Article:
Artist Buster Simpson's lecture, "The Effluence of Affluence," had one important asset: It could be listened to from any point of view. I heard Art majors gasping at his work because, I assume, of its aesthetic. I looked at it from a political angle, and was still interested for the duration of his hour-and-a-half lecture. Simpson also kept his audience's interests by offhandedly denouncing the junk-bond money that drove excess development in the 1980s, architects and artists who intentionally alienated their products from everyday people, and anyone so arrogant as to design something based on what art was supposed to be like, as opposed to what was needed.
His lecture, broadly speaking, was about what art is today and what it should be. After his opening regarding the declining state of art education in schools, he quickly went on to talk about how he perceived art. Showing slides taken during his visit to the gigantic desert facility Biosphere II, he compared the image of a water processing plant to a roman fountain immediately outside it. The former was a component of the building, and was basically plants growing alongside a concrete wall lined with pipes, while the latter was a large metal fountain to entertain tourists. Simpson asked why the processing plant couldn't have functioned as the fountain, as it was infinitely more relevant to the facility, and more interesting to look at. Several slides later he asked why the people who financed Biosphere II would pay for the area around it to be covered in grass and trees, when they were not native to the habitat, wasted thousands of gallons of water, and when the desert would have been more exciting for the tourists than surroundings they could see in any suburb.
He later moved the discussion to the city, which was the focus of much of his lecture. He showed how city bureaucrats and architects alike try to make urban areas as uniform as possible. At the same time, the components of the city turn order to chaos on the neverending gray sidewalks - shop owners add crude concrete wheelchair ramps to their stores, city workers remove a trolley car pole and fill the crater it leaves with a different color and texture of concrete than the original, fixtures to run power lines over light poles are added to those poles piecemeal, along with other fixtures, and so on. He then showed slides of projects he had done in the city. Among them was one of his more controversial pieces, a portable toiled that drained onto an urban neighborhood's trees, making use of waste that, before the project, ended up on the street. The promotional posters around campus, composed of plates crusted with liquid waste, recreate another controversial project of Simpson's. In an effort to produce art that reflected the state of the environment and involved an element specific to one area, Simpson placed plates two hundred plastic plates he made himself in the beds of several major waterways. They were later retrieved, coated with filth; pointing to his slides he casually explained the content of the effluent on some of his plates. In one case the high iron content of industrial waste dumped upstream was to blame for the red color of the sludge.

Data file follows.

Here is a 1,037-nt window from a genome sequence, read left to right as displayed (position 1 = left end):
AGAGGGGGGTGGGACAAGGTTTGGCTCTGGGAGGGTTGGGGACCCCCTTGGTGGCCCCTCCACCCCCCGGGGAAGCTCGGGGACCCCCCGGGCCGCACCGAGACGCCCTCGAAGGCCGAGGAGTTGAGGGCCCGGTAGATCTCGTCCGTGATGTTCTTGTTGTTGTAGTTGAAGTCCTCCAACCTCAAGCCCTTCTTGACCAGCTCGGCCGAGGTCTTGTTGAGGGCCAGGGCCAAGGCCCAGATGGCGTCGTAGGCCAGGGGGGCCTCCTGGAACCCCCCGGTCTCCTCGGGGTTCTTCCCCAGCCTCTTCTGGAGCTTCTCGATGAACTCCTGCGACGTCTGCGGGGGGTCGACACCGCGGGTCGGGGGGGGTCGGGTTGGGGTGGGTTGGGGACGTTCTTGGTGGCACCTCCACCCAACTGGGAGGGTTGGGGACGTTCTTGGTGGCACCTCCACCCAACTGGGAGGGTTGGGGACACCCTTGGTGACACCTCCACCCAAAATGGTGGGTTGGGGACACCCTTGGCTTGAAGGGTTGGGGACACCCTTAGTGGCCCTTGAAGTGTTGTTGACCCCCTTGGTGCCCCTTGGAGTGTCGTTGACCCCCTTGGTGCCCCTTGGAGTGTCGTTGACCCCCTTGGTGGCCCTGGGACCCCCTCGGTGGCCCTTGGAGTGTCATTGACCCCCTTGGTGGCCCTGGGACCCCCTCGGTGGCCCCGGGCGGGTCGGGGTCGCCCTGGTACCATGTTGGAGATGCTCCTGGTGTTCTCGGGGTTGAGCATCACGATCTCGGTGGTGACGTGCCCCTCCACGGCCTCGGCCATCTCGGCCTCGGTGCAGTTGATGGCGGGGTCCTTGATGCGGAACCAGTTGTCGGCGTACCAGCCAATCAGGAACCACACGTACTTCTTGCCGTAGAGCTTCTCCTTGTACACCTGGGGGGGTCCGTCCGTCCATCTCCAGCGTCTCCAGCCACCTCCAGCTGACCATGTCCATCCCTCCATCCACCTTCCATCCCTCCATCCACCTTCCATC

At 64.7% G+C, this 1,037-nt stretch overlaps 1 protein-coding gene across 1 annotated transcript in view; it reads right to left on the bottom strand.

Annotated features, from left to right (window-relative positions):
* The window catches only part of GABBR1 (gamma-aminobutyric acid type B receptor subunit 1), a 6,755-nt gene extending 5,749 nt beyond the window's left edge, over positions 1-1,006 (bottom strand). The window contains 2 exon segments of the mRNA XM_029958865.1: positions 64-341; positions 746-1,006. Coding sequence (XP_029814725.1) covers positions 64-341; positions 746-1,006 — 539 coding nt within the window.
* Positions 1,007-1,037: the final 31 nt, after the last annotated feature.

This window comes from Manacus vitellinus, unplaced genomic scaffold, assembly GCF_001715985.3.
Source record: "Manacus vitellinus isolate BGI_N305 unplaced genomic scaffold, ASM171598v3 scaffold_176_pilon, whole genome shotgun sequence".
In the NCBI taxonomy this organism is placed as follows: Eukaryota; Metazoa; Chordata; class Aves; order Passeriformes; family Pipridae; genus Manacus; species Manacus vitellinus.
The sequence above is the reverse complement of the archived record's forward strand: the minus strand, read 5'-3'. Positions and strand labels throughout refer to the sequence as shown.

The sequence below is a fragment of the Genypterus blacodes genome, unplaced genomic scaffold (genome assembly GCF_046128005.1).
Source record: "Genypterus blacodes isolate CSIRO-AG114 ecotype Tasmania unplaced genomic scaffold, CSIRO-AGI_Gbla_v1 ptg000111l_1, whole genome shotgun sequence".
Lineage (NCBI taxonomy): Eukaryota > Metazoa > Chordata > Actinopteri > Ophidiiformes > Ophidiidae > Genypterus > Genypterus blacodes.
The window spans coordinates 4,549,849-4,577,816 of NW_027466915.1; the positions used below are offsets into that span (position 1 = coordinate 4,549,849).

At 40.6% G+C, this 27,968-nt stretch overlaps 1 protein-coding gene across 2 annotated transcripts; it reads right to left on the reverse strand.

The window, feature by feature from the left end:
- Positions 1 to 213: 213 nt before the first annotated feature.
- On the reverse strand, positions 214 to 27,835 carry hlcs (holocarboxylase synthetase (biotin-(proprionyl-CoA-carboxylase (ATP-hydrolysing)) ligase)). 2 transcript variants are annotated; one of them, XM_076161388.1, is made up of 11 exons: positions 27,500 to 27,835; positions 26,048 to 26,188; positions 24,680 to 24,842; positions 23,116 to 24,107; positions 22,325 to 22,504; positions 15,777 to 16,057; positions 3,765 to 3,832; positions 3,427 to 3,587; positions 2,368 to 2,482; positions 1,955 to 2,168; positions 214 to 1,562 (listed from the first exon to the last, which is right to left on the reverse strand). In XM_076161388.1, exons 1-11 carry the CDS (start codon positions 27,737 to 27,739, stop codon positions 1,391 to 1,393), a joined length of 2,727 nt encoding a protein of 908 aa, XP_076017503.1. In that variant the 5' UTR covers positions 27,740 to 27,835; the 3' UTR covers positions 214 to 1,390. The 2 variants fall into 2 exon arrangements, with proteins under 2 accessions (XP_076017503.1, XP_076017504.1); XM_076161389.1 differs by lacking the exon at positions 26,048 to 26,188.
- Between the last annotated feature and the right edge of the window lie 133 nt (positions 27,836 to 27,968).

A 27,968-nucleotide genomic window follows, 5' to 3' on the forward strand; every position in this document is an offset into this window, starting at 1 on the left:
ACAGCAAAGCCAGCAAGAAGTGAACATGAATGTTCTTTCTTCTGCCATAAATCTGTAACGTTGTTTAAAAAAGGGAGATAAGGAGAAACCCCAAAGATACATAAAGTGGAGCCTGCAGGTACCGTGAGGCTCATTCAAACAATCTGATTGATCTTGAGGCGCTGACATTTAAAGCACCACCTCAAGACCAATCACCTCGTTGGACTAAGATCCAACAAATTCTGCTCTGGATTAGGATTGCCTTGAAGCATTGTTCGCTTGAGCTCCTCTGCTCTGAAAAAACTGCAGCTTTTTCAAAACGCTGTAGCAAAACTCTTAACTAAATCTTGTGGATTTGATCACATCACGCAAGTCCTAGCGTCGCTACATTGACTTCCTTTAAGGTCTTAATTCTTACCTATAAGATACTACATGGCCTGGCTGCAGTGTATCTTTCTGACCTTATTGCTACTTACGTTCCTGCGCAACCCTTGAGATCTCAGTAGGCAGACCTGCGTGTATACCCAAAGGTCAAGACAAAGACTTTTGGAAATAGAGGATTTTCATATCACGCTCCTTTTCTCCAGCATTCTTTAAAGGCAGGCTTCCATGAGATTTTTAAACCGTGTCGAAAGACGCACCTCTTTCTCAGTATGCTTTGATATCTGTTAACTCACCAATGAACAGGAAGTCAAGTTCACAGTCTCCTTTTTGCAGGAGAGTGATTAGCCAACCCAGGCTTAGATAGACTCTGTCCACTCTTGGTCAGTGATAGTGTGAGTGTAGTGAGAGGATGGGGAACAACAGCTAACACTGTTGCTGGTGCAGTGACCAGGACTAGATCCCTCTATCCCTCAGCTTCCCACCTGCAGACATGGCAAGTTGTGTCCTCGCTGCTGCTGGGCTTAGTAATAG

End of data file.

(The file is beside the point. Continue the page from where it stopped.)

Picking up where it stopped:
And herein lies the rub: Buster Simpson makes his work look a lot easier than it is. He spends a great deal of time talking about how pigheaded bureaucrats are, but mentions only in passing that one particular project took three years to get approved, or that another was shut down after only a few months. Other points he makes, like what element of the liquid waste stained one plate red (iron) suggest a fairly thorough knowledge of environmental science. That notion is only reinforced when he shows projects that demand a background in science: growing a new generation of plants from the carcass of a redwood, devising a wholly new and more environmentally friendly way of cutting granite, or creating an elegant system that stored leftover water from a public water fountain for a tree planted along a street.
Simpson was passionate about the environment and the utility of his art, and how they were ultimately interconnected. In one project he made a bench for a bus stop out of granite slabs, then planted a small grove of trees next to it. The city had asked for a bench; he used granite from a local quarry, in blocks so there would be minimal processing and therefore less waste, and he planted the trees in groves, so they would shelter each other from excess light, so the roots would overlap, and so it would be less generic. As a result those bus stops immediately became popular neighborhood meeting places. In the most literal way, the environment, the process, and the people were all connected.
The best of his art seemed to have that qualities of being environmentally friendly, relevant to the area, and involving people. And Buster Simpson did not mystify his profession; if anything, he emphasized that what held it back was the pigheadedness of bureaucrats, architects, and even artists in different disciplines when they tried to work together. His answer to uniform roads and sidewalks that made every major city look like part of the same franchise was to find what was native, what was needed, and combine them in an environmentally conscious way.
As a self-effacing artist who had the knowledge and perseverance to design and complete his projects, and the integrity to stay with his ideals, Buster Simpson successfully let his audience Tuesday know what art could be - and why they should make it.
Copyright © 1996, The Oberlin Review.
Volume 124, Number 18; March 15, 1996
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